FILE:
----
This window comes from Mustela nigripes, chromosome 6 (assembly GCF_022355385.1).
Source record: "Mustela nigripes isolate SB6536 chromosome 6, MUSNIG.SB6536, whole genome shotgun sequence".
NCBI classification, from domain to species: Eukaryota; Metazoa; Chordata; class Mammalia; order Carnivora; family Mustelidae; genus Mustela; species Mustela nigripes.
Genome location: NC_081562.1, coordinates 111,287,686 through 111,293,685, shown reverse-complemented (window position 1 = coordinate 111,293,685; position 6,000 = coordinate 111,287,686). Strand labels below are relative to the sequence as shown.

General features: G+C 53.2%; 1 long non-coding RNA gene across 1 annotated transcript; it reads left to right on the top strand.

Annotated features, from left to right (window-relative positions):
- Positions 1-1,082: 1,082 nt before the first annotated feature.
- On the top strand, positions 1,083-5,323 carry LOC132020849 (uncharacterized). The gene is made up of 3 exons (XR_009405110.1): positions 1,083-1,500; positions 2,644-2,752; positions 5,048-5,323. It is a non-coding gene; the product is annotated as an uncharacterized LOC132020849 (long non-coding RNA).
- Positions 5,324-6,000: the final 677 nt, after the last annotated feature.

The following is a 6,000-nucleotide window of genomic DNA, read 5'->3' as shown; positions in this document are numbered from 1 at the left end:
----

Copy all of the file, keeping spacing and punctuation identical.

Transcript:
This window comes from Mustela nigripes, chromosome 6 (assembly GCF_022355385.1).
Source record: "Mustela nigripes isolate SB6536 chromosome 6, MUSNIG.SB6536, whole genome shotgun sequence".
NCBI classification, from domain to species: Eukaryota; Metazoa; Chordata; class Mammalia; order Carnivora; family Mustelidae; genus Mustela; species Mustela nigripes.
Genome location: NC_081562.1, coordinates 111,287,686 through 111,293,685, shown reverse-complemented (window position 1 = coordinate 111,293,685; position 6,000 = coordinate 111,287,686). Strand labels below are relative to the sequence as shown.

General features: G+C 53.2%; 1 long non-coding RNA gene across 1 annotated transcript; it reads left to right on the top strand.

Annotated features, from left to right (window-relative positions):
- Positions 1-1,082: 1,082 nt before the first annotated feature.
- On the top strand, positions 1,083-5,323 carry LOC132020849 (uncharacterized). The gene is made up of 3 exons (XR_009405110.1): positions 1,083-1,500; positions 2,644-2,752; positions 5,048-5,323. It is a non-coding gene; the product is annotated as an uncharacterized LOC132020849 (long non-coding RNA).
- Positions 5,324-6,000: the final 677 nt, after the last annotated feature.

The following is a 6,000-nucleotide window of genomic DNA, read 5'->3' as shown; positions in this document are numbered from 1 at the left end: